By Cyndee Miller
A wee bit desperate for some positive news? Well, I’ve got just the thing: Most Influential Projects is back!
No big shocker here that MIP 2020 is stacked with COVID-fueled innovations. With the coronavirus racing across the U.K., a team from the National Health Service transformed a London exhibit hall into a massive emergency medical facility—in just nine days. UNICEF, Microsoft, the University of Cambridge and Dubai Cares teamed up to transform a pilot project originally aimed at refugee children into a virtual learning platform for underprivileged students from Ukraine to Zimbabwe who’d been shut out of classrooms. Virgin Orbit shifted course to design and deliver emergency ventilators, while the organizers of Shanghai Fashion Week teamed up with Alibaba to produce history’s first purely digital fashion week.
Then there’s the project that tops the list, epitomizing a major theme of 2020: progress over perfection. The COVID-19 Therapeutics Accelerator aims to identify, accelerate and scale seven of the most promising vaccine candidates by coordinating R&D efforts. Microsoft’s Bill Gates—a major financial backer of the initiative—acknowledged that the “few billion” U.S. dollars the project will waste will be more than worthwhile, considering the human lives it will save and the catastrophic effect the coronavirus has already had on the global economy.
The latest slate of Most Influential Projects goes way beyond COVID control, however. The Kangaroo Island Recovery project helped save one of Australia’s most iconic ecosystems from raging wildfires. Toyota is giving us its take on a fully autonomous world with Woven City, and Enel Green Power is helping Chile turn away from fossil fuels and bolster its unofficial role as Latin America’s clean energy leader with the Campos del Sol mega solar farm project.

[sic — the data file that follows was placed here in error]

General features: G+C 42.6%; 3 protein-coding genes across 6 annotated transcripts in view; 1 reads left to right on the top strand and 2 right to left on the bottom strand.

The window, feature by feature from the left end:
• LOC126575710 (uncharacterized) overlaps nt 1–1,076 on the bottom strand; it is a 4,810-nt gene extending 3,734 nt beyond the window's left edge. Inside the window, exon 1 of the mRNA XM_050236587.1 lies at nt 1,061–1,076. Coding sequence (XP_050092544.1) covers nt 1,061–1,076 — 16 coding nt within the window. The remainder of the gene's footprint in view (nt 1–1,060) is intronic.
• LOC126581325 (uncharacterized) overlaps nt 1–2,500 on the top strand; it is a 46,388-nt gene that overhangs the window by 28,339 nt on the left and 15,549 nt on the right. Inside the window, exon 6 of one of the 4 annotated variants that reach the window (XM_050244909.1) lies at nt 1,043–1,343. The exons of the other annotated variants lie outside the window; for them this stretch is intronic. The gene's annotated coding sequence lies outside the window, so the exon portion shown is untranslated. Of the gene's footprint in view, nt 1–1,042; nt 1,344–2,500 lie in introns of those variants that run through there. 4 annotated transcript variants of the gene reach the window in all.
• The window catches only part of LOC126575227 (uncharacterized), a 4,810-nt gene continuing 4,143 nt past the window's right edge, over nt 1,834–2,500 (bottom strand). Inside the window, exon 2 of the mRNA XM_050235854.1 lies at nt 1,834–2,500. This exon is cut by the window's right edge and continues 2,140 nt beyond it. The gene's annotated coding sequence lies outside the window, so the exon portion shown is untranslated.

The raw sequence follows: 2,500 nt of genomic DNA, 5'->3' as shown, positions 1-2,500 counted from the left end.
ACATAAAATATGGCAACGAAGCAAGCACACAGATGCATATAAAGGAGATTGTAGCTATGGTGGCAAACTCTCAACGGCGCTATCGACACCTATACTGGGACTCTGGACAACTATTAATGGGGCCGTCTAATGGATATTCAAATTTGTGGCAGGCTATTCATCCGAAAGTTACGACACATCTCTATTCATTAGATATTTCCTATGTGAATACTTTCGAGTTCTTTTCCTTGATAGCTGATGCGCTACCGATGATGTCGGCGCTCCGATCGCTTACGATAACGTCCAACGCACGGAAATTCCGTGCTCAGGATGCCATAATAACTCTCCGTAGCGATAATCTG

And the excitement doesn’t stop there. This year’s adventures include 30 (!!) Top 10 lists broken out by sectors and geographic regions. (You can geek out over the data science list, gawk over the newly created wonders on the architecture list and smirk over Tiger King making the entertainment list.)
For me, one of the most interesting choices was Nintendo’s Animal Crossing: New Horizons. For the record, I’ve never even played the game. What struck me was the backstory. Katsuya Eguchi has said his work on the original Animal Crossing was inspired by the heartache he felt after leaving family and friends to move from Chiba to Nintendo’s home city of Kyoto, Japan. Fast forward a couple decades and much of the world was experiencing that very same sense of isolation and loneliness. Then along came New Horizons, offering community and companionship—even during The Great Lockdown. The really weird part? The release date may have seemed like impeccable timing, but it was actually due in part to project delays. New Horizons was originally slated for a 2019 release, but when Nintendo execs realized hitting that target would require a grueling schedule for the team, they pushed the date back to March 2020. In a deliciously ironic plot twist, a decision to help employees maintain a healthy work-life balance ended up producing windfall profits.
Your turn: Take a deep dive and let me know your MIP vote in the comments.